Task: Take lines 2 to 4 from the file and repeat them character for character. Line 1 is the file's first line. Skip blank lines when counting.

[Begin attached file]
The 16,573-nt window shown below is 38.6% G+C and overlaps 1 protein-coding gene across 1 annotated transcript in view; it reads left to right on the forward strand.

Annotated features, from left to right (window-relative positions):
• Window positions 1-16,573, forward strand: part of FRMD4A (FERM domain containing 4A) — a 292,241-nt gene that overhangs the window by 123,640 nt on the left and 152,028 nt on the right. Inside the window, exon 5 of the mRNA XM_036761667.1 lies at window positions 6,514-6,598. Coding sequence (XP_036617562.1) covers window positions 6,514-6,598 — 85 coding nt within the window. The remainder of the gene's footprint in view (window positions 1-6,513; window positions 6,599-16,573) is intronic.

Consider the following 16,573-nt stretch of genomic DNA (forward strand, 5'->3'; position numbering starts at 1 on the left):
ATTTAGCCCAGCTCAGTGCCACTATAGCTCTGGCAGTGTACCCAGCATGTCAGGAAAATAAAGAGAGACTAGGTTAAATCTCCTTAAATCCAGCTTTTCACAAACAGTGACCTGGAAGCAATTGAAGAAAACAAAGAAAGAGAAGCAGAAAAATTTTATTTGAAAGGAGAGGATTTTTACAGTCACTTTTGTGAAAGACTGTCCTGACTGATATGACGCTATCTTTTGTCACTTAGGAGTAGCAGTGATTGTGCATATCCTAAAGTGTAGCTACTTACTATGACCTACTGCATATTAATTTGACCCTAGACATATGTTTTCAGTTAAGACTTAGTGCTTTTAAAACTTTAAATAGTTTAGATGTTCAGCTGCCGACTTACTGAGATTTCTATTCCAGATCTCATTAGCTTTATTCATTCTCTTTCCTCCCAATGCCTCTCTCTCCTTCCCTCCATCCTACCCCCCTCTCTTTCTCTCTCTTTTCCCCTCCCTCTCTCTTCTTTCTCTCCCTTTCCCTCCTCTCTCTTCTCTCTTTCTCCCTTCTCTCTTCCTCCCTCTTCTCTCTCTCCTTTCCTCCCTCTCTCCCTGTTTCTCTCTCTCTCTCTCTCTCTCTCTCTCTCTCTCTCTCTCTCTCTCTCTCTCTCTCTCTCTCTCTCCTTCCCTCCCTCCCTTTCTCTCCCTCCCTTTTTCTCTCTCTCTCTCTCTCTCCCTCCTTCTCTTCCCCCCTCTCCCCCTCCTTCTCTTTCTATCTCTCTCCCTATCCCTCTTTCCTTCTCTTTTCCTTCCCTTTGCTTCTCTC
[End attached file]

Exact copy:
Annotated features, from left to right (window-relative positions):
• Window positions 1-16,573, forward strand: part of FRMD4A (FERM domain containing 4A) — a 292,241-nt gene that overhangs the window by 123,640 nt on the left and 152,028 nt on the right. Inside the window, exon 5 of the mRNA XM_036761667.1 lies at window positions 6,514-6,598. Coding sequence (XP_036617562.1) covers window positions 6,514-6,598 — 85 coding nt within the window. The remainder of the gene's footprint in view (window positions 1-6,513; window positions 6,599-16,573) is intronic.

Consider the following 16,573-nt stretch of genomic DNA (forward strand, 5'->3'; position numbering starts at 1 on the left):